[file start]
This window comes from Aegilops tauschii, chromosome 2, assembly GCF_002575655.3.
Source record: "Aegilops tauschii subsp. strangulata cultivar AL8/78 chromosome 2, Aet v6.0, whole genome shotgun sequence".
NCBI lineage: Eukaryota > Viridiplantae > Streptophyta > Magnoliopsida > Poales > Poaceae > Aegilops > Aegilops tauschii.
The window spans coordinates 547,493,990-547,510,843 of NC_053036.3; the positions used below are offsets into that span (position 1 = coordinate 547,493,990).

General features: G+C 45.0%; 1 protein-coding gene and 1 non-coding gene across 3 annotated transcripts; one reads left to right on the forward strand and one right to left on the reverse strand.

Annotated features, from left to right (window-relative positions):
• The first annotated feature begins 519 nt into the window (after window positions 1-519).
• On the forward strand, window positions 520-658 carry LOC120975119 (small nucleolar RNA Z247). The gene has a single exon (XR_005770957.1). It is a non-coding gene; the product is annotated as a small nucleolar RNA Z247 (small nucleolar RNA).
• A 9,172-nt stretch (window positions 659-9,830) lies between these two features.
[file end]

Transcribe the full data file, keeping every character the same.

This window comes from Aegilops tauschii, chromosome 2, assembly GCF_002575655.3.
Source record: "Aegilops tauschii subsp. strangulata cultivar AL8/78 chromosome 2, Aet v6.0, whole genome shotgun sequence".
NCBI lineage: Eukaryota > Viridiplantae > Streptophyta > Magnoliopsida > Poales > Poaceae > Aegilops > Aegilops tauschii.
The window spans coordinates 547,493,990-547,510,843 of NC_053036.3; the positions used below are offsets into that span (position 1 = coordinate 547,493,990).

General features: G+C 45.0%; 1 protein-coding gene and 1 non-coding gene across 3 annotated transcripts; one reads left to right on the forward strand and one right to left on the reverse strand.

Annotated features, from left to right (window-relative positions):
• The first annotated feature begins 519 nt into the window (after window positions 1-519).
• On the forward strand, window positions 520-658 carry LOC120975119 (small nucleolar RNA Z247). The gene has a single exon (XR_005770957.1). It is a non-coding gene; the product is annotated as a small nucleolar RNA Z247 (small nucleolar RNA).
• A 9,172-nt stretch (window positions 659-9,830) lies between these two features.